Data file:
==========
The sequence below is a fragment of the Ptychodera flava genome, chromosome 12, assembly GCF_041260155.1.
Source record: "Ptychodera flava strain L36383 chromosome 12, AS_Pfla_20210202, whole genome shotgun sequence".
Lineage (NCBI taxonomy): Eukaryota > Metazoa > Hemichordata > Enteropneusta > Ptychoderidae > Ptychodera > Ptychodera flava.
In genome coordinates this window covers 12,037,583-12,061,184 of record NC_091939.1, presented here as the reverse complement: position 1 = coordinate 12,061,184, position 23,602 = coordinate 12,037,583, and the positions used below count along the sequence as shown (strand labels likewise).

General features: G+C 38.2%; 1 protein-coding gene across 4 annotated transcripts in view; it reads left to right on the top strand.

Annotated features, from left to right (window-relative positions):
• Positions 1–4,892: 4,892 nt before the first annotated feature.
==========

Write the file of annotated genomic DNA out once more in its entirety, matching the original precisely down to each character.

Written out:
The sequence below is a fragment of the Ptychodera flava genome, chromosome 12, assembly GCF_041260155.1.
Source record: "Ptychodera flava strain L36383 chromosome 12, AS_Pfla_20210202, whole genome shotgun sequence".
Lineage (NCBI taxonomy): Eukaryota > Metazoa > Hemichordata > Enteropneusta > Ptychoderidae > Ptychodera > Ptychodera flava.
In genome coordinates this window covers 12,037,583-12,061,184 of record NC_091939.1, presented here as the reverse complement: position 1 = coordinate 12,061,184, position 23,602 = coordinate 12,037,583, and the positions used below count along the sequence as shown (strand labels likewise).

General features: G+C 38.2%; 1 protein-coding gene across 4 annotated transcripts in view; it reads left to right on the top strand.

Annotated features, from left to right (window-relative positions):
• Positions 1–4,892: 4,892 nt before the first annotated feature.